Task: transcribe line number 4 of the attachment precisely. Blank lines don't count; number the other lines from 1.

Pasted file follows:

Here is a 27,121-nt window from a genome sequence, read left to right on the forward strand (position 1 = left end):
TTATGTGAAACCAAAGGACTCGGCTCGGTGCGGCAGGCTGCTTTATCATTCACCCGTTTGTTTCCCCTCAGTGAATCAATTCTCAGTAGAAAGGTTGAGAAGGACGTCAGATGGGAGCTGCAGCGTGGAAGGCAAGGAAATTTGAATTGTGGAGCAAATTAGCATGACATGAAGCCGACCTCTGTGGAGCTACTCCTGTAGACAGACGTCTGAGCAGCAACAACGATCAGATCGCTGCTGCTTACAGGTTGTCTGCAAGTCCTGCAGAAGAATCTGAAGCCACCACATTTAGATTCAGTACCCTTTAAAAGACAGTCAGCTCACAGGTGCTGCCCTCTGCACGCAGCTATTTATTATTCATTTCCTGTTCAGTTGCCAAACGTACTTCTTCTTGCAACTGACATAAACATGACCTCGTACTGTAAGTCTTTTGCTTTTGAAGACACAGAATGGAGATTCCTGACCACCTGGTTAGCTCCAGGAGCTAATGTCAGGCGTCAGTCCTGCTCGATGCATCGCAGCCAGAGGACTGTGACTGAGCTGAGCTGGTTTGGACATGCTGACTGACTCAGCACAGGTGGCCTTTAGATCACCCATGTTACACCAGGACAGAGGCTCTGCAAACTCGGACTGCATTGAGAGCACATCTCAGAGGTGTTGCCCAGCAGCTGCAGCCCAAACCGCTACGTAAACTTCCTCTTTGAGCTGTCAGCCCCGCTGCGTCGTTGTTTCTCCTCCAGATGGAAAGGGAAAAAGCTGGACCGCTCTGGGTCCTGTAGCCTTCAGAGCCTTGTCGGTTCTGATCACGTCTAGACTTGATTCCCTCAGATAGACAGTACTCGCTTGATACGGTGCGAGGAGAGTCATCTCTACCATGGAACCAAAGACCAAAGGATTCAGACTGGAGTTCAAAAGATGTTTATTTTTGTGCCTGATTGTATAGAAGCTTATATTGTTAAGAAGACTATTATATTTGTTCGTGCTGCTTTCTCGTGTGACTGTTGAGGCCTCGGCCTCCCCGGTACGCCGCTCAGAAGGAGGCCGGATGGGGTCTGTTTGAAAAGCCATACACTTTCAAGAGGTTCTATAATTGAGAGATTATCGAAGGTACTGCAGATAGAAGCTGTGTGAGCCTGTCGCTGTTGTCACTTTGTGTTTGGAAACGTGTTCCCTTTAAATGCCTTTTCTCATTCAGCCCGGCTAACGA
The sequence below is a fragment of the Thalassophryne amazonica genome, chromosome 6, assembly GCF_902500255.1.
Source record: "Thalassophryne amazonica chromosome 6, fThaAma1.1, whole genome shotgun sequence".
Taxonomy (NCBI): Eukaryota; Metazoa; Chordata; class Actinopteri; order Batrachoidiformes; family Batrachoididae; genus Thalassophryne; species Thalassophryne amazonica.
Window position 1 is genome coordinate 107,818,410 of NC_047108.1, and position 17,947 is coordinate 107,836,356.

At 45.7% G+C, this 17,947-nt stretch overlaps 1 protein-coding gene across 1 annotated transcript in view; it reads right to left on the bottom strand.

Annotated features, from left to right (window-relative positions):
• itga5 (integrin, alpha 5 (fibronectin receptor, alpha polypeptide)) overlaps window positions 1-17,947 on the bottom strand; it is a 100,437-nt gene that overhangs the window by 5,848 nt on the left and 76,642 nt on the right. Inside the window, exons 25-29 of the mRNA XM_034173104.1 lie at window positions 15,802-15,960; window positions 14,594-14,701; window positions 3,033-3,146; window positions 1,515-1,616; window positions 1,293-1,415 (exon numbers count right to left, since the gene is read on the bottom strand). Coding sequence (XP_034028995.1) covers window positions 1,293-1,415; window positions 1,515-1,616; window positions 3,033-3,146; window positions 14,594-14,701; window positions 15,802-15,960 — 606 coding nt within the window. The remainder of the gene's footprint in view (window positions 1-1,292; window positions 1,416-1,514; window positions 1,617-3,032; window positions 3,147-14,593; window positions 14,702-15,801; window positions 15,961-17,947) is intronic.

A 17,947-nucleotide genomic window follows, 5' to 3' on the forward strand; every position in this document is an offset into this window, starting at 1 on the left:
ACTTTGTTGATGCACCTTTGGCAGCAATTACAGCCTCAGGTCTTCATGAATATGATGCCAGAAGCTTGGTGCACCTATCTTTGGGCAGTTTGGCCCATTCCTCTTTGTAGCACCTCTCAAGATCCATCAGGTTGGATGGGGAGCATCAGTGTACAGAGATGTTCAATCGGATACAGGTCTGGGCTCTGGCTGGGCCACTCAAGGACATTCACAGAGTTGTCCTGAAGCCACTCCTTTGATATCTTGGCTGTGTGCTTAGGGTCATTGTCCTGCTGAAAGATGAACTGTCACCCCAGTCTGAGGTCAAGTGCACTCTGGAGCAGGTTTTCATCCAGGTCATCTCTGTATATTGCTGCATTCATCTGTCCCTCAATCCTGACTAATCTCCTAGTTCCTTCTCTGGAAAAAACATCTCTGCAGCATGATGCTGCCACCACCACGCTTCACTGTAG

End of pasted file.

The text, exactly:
Source record: "Thalassophryne amazonica chromosome 6, fThaAma1.1, whole genome shotgun sequence".